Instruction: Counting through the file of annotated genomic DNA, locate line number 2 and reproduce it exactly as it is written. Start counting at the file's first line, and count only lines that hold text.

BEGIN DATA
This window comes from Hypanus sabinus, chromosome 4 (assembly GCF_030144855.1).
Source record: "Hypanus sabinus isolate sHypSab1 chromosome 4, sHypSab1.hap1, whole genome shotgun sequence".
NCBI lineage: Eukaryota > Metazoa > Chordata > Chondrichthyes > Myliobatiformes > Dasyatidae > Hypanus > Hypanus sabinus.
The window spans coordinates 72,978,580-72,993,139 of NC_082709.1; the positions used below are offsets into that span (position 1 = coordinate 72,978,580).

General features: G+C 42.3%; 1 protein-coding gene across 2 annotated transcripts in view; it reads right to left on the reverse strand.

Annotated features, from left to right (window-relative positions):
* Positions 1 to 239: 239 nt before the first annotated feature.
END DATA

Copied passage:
Source record: "Hypanus sabinus isolate sHypSab1 chromosome 4, sHypSab1.hap1, whole genome shotgun sequence".